Adaptive Adventure

Disability and Dancing with the Stars

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Fred and Ginger we are not.  But we have been known to bust out our collective dance moves at weddings, and Geoff carries his skills on the national and international stage as a professional skier–and, yes, sometimes Geoff wheels over my toes or I spin him too hard into innocent bystanders.   And we are sorry about that.  But mostly, people are amazed by the way he can still dance in his chair.   Dancing with Geoff is still really fun.

This picture was our first dance as husband and wife, and we were pretty smooth on the deck overlooking our White Mountains.  However, later that evening, we found ourselves at the Beacon Resort when some professional ball room dancers invited us onto the dance floor to show off our moves.  This felt like Dancing with the Stars: the Lincoln Woodstock, NH edition.  It had been an awesome day, and no doubt we were tired, but in front of a hundred or so “professionals” and a few late straggler friends and family members, I dumped him right out of his wheelchair doing a signature move we had done a thousand times before.  Not really sure how it happened, but my sweet man only lay in a crumpled pile on the floor for a split second before men rushed from all sides of the dance floor to scoop him back up into his chair, chanting, “Finish the dance- finish the dance.”  It was like Footloose and Dirty Dancing and Rudy combined into one moment of sheer awesomeness.  And we, indeed, finished the dance.

So on Monday nights, we watch Dancing with the Stars.  Geoff wants to know when the wheelchair dancer is up next– I think he is secretly (or not so secretly) waiting for the call.  While he is a “star” in our world, I’m not sure he qualifies for the program, but he is a tough one to convince otherwise.  They’ve included dancers with  disabilities ranging from being deaf, to being blind to those having amputated limbs or PTSD.  Nyle is my favorite dancer, who has made it into the finals, not because he is deaf, but because he is a damn good dancer , incredibly handsome and humble, who also can’t hear any sounds.   Yet, he tells a story every time he takes to the floor.  The fact that there is a sign language interpreter alongside only adds to the story he shares with the world about defying odds and overcoming challenges.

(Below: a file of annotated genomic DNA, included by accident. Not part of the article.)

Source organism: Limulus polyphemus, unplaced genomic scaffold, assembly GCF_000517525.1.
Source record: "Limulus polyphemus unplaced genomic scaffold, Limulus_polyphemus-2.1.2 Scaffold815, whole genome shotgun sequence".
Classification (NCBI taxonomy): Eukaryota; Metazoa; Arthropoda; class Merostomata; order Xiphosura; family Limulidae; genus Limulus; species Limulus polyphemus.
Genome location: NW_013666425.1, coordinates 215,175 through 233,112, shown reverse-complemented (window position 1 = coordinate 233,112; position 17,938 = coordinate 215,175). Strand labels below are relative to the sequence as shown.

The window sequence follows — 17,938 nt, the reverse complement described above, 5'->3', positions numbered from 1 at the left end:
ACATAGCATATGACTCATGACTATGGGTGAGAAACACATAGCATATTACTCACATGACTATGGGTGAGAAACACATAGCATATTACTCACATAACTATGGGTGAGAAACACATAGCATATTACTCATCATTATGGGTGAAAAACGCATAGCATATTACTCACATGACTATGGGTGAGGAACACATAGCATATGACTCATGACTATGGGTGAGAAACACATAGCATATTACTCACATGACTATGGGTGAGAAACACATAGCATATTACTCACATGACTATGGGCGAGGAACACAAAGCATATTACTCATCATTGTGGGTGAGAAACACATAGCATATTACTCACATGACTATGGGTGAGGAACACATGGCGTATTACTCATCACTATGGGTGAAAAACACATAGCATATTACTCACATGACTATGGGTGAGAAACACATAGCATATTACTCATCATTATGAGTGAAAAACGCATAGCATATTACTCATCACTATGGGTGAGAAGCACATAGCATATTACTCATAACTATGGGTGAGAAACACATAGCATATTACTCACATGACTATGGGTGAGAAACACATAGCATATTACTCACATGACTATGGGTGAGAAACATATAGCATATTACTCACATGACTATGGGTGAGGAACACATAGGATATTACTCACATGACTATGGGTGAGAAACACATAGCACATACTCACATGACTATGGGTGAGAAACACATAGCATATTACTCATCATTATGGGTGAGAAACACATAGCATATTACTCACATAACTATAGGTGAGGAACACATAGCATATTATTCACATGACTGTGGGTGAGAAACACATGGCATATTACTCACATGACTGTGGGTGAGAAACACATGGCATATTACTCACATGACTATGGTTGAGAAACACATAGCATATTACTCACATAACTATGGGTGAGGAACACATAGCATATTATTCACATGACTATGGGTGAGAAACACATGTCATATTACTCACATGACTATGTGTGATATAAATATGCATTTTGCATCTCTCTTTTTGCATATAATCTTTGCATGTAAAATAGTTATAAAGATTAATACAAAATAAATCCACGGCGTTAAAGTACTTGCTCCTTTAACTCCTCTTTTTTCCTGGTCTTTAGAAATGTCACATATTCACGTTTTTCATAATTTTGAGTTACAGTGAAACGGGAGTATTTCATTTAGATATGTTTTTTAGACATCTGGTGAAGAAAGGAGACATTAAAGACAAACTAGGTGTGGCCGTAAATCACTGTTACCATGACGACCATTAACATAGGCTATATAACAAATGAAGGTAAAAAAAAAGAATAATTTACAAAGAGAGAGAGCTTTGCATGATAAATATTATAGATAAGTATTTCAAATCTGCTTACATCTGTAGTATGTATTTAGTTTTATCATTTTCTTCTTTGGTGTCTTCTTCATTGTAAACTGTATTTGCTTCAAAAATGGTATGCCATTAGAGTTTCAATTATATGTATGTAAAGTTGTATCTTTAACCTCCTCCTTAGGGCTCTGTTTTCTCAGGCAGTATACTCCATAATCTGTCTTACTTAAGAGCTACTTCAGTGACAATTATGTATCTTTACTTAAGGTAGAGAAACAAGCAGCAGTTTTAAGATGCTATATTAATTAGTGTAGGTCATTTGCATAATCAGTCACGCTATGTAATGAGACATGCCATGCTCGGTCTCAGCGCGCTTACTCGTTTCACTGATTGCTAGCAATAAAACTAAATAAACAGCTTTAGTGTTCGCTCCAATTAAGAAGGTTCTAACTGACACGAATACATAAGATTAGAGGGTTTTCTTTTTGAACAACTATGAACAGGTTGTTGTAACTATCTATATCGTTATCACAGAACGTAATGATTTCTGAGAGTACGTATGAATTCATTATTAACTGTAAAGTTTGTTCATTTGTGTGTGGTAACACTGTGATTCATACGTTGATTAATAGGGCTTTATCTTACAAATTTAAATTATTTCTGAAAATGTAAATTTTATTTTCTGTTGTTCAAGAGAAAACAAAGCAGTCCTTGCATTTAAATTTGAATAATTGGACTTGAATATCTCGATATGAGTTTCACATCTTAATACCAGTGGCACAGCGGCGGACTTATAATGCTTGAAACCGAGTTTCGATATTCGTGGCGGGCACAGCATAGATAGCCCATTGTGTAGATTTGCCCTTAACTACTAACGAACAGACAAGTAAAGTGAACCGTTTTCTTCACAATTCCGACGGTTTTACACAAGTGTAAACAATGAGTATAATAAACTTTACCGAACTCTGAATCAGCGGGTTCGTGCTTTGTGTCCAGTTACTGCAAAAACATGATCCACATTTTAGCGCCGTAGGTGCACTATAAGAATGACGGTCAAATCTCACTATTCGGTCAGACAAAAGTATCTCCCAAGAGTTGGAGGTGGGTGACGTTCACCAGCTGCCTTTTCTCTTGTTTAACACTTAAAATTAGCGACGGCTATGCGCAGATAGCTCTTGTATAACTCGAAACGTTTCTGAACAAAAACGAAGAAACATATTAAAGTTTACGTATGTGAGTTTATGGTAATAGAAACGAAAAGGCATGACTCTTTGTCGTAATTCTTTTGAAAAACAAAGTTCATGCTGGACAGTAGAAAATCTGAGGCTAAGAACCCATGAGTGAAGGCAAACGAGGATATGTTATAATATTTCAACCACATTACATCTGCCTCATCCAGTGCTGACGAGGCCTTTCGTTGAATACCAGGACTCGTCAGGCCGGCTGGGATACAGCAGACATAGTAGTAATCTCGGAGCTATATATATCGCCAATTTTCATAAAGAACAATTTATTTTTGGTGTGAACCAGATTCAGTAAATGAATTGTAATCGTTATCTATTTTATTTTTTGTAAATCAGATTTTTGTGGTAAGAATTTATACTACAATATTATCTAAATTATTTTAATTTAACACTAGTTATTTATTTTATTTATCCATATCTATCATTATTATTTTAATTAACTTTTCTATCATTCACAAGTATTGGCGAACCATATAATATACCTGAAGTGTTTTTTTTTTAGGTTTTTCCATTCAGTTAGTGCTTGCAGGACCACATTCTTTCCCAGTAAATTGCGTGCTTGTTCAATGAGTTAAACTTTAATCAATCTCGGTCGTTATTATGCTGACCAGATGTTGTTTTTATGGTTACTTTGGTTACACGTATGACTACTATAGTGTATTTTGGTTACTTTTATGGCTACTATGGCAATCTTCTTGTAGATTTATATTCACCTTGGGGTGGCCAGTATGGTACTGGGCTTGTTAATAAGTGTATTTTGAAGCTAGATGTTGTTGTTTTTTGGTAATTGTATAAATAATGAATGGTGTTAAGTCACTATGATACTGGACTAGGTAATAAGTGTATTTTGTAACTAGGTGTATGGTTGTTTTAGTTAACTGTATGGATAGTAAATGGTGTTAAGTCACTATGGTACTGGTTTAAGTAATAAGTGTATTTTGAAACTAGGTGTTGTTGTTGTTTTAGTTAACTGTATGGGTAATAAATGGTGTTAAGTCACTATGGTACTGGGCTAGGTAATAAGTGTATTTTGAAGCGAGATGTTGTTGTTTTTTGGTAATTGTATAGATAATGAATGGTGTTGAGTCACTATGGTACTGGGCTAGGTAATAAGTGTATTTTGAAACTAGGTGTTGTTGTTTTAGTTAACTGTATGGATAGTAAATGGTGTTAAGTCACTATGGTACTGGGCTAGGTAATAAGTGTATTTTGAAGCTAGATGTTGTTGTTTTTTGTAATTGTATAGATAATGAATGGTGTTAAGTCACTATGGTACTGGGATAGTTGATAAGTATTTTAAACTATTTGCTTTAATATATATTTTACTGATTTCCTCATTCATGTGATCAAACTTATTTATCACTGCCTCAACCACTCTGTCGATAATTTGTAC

For the many ladies who had the pleasure of dancing with Geoff prior to his snowmobile accident in 1995, I’m sure his fancy footwork rivaled his days as a fragrance model at Macy’s Department Store at the Danbury Fair Mall.  Yes, you read that correctly.  Geoff “modeled” fragrances often wearing fun outfits to accompany the different scents for men.  See, this alone could have made him famous.  For those of you who have never experienced “dancing with wheels,” it’s truly an aerobic exercise where the moves come from the push and pull of one’s arms.  Timing, as in all dancing, is also essential.   Knowing whether your partner has abdominal muscles which engage when dancing is an important detail because that matters with spinning.  Now, I’m no dance expert despite my eight years of jazz at Belinda Bridgman’s School of Dance.  But Geoff has always been a good teacher: patient, creative, and full of encouragement.  And, well, I’m just a really good dance partner, completely happy with my own moves but more than willing to learn new steps and ways of collaborating on the dance floor.

And so while I do believe Geoff is a great dancer, I’m not sure the DWTS folks will ever take on a person who utilizes a wheelchair.  But maybe they are running out of challenges and Geoff Krill could be just the wild card they need.  Our conversations take us back to when Geoff wanted to create a reality show for newly injured people with spinal cord injuries, which would have been called The Wheel World.  He and some of his sidekicks would take on a group of 5 or 6 newbies and show them (after completing rehab) about really functioning in the world–the important “stuff” like dating, grocery stores, bars, and dance floors.

What’s been fun to watch over the years though are the different ways the professional partners have adapted their rehearsals and choreography to highlight strengths and find ways to overcome weakness.  I suppose that is a little like real life with all of our partners. The ones we are truly meant to be with bring out our best qualities, and the result, well, if not exactly magic on the dance floor, can illustrate that despite shortcomings, with hard work and creativity, we may all tell our story a little differently.

 

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